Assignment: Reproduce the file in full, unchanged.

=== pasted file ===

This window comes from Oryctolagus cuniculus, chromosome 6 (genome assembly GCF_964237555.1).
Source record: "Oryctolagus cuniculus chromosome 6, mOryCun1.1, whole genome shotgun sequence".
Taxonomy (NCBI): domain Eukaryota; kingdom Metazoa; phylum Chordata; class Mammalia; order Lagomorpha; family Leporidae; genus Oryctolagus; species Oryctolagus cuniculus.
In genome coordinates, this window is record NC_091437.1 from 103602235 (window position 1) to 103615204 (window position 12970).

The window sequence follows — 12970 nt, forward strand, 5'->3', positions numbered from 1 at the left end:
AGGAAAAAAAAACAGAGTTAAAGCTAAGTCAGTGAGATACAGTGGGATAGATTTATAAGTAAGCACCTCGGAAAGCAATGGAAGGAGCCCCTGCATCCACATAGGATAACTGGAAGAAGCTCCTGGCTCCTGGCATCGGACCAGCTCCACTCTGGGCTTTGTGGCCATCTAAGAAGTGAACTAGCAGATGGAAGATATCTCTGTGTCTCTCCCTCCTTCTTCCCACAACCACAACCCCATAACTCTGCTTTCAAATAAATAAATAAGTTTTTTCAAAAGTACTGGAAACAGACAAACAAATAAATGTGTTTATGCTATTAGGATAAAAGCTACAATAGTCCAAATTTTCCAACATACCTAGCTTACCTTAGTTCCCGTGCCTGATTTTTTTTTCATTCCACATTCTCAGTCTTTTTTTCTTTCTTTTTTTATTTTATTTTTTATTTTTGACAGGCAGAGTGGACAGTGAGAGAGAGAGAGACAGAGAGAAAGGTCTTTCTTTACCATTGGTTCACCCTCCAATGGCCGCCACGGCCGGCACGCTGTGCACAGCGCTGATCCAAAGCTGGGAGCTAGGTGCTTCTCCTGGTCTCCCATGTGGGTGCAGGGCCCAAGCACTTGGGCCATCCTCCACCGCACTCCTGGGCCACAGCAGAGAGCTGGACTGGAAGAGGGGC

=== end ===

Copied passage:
This window comes from Oryctolagus cuniculus, chromosome 6 (genome assembly GCF_964237555.1).
Source record: "Oryctolagus cuniculus chromosome 6, mOryCun1.1, whole genome shotgun sequence".
Taxonomy (NCBI): domain Eukaryota; kingdom Metazoa; phylum Chordata; class Mammalia; order Lagomorpha; family Leporidae; genus Oryctolagus; species Oryctolagus cuniculus.
In genome coordinates, this window is record NC_091437.1 from 103602235 (window position 1) to 103615204 (window position 12970).

The window sequence follows — 12970 nt, forward strand, 5'->3', positions numbered from 1 at the left end:
AGGAAAAAAAAACAGAGTTAAAGCTAAGTCAGTGAGATACAGTGGGATAGATTTATAAGTAAGCACCTCGGAAAGCAATGGAAGGAGCCCCTGCATCCACATAGGATAACTGGAAGAAGCTCCTGGCTCCTGGCATCGGACCAGCTCCACTCTGGGCTTTGTGGCCATCTAAGAAGTGAACTAGCAGATGGAAGATATCTCTGTGTCTCTCCCTCCTTCTTCCCACAACCACAACCCCATAACTCTGCTTTCAAATAAATAAATAAGTTTTTTCAAAAGTACTGGAAACAGACAAACAAATAAATGTGTTTATGCTATTAGGATAAAAGCTACAATAGTCCAAATTTTCCAACATACCTAGCTTACCTTAGTTCCCGTGCCTGATTTTTTTTTCATTCCACATTCTCAGTCTTTTTTTCTTTCTTTTTTTATTTTATTTTTTATTTTTGACAGGCAGAGTGGACAGTGAGAGAGAGAGAGACAGAGAGAAAGGTCTTTCTTTACCATTGGTTCACCCTCCAATGGCCGCCACGGCCGGCACGCTGTGCACAGCGCTGATCCAAAGCTGGGAGCTAGGTGCTTCTCCTGGTCTCCCATGTGGGTGCAGGGCCCAAGCACTTGGGCCATCCTCCACCGCACTCCTGGGCCACAGCAGAGAGCTGGACTGGAAGAGGGGC